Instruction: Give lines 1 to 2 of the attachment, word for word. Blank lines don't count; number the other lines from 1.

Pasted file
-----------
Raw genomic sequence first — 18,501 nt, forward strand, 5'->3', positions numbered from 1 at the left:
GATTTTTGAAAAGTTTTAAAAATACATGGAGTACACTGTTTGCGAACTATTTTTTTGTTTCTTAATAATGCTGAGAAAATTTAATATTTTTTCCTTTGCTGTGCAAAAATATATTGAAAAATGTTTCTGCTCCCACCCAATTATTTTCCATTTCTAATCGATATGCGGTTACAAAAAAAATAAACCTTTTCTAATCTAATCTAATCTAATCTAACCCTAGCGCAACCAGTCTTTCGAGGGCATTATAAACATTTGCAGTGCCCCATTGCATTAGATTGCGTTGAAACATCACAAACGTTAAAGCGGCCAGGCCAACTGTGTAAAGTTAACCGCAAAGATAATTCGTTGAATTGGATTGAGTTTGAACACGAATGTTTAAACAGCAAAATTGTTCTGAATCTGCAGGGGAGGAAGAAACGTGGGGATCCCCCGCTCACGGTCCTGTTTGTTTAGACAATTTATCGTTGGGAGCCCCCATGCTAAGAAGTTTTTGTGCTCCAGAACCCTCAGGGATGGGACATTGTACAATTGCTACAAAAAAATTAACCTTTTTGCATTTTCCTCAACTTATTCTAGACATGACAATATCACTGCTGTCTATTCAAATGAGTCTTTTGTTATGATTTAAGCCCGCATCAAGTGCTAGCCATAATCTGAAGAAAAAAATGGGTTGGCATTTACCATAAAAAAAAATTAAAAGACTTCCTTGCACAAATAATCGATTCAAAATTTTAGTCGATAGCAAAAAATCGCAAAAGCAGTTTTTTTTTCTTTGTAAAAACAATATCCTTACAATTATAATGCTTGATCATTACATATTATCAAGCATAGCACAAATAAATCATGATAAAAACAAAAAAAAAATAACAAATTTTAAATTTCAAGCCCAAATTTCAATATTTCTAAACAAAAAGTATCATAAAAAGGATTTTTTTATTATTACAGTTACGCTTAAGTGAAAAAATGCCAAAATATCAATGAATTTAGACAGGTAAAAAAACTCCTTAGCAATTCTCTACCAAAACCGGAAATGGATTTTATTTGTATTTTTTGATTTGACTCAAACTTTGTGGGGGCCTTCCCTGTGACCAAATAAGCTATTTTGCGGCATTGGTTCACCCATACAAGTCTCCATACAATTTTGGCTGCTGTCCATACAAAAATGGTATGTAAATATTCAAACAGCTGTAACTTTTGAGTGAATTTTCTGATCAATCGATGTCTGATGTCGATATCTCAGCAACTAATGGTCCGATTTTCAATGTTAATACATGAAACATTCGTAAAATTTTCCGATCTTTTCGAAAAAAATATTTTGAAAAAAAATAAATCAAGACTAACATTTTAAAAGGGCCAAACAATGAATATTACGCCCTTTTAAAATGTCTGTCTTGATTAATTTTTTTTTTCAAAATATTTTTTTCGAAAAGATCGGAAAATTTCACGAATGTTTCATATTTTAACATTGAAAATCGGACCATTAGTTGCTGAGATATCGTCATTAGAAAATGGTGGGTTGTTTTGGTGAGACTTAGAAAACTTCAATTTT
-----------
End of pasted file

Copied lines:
Raw genomic sequence first — 18,501 nt, forward strand, 5'->3', positions numbered from 1 at the left:
GATTTTTGAAAAGTTTTAAAAATACATGGAGTACACTGTTTGCGAACTATTTTTTTGTTTCTTAATAATGCTGAGAAAATTTAATATTTTTTCCTTTGCTGTGCAAAAATATATTGAAAAATGTTTCTGCTCCCACCCAATTATTTTCCATTTCTAATCGATATGCGGTTACAAAAAAAATAAACCTTTTCTAATCTAATCTAATCTAATCTAACCCTAGCGCAACCAGTCTTTCGAGGGCATTATAAACATTTGCAGTGCCCCATTGCATTAGATTGCGTTGAAACATCACAAACGTTAAAGCGGCCAGGCCAACTGTGTAAAGTTAACCGCAAAGATAATTCGTTGAATTGGATTGAGTTTGAACACGAATGTTTAAACAGCAAAATTGTTCTGAATCTGCAGGGGAGGAAGAAACGTGGGGATCCCCCGCTCACGGTCCTGTTTGTTTAGACAATTTATCGTTGGGAGCCCCCATGCTAAGAAGTTTTTGTGCTCCAGAACCCTCAGGGATGGGACATTGTACAATTGCTACAAAAAAATTAACCTTTTTGCATTTTCCTCAACTTATTCTAGACATGACAATATCACTGCTGTCTATTCAAATGAGTCTTTTGTTATGATTTAAGCCCGCATCAAGTGCTAGCCATAATCTGAAGAAAAAAATGGGTTGGCATTTACCATAAAAAAAAATTAAAAGACTTCCTTGCACAAATAATCGATTCAAAATTTTAGTCGATAGCAAAAAATCGCAAAAGCAGTTTTTTTTTCTTTGTAAAAACAATATCCTTACAATTATAATGCTTGATCATTACATATTATCAAGCATAGCACAAATAAATCATGATAAAAACAAAAAAAAAATAACAAATTTTAAATTTCAAGCCCAAATTTCAATATTTCTAAACAAAAAGTATCATAAAAAGGATTTTTTTATTATTACAGTTACGCTTAAGTGAAAAAATGCCAAAATATCAATGAATTTAGACAGGTAAAAAAACTCCTTAGCAATTCTCTACCAAAACCGGAAATGGATTTTATTTGTATTTTTTGATTTGACTCAAACTTTGTGGGGGCCTTCCCTGTGACCAAATAAGCTATTTTGCGGCATTGGTTCACCCATACAAGTCTCCATACAATTTTGGCTGCTGTCCATACAAAAATGGTATGTAAATATTCAAACAGCTGTAACTTTTGAGTGAATTTTCTGATCAATCGATGTCTGATGTCGATATCTCAGCAACTAATGGTCCGATTTTCAATGTTAATACATGAAACATTCGTAAAATTTTCCGATCTTTTCGAAAAAAATATTTTGAAAAAAAATAAATCAAGACTAACATTTTAAAAGGGCCAAACAATGAATATTACGCCCTTTTAAAATGTCTGTCTTGATTAATTTTTTTTTTCAAAATATTTTTTTCGAAAAGATCGGAAAATTTCACGAATGTTTCATATTTTAACATTGAAAATCGGACCATTAGTTGCTGAGATATCGTCATTAGAAAATGGTGGGTTGTTTTGGTGAGACTTAGAAAACTTCAATTTT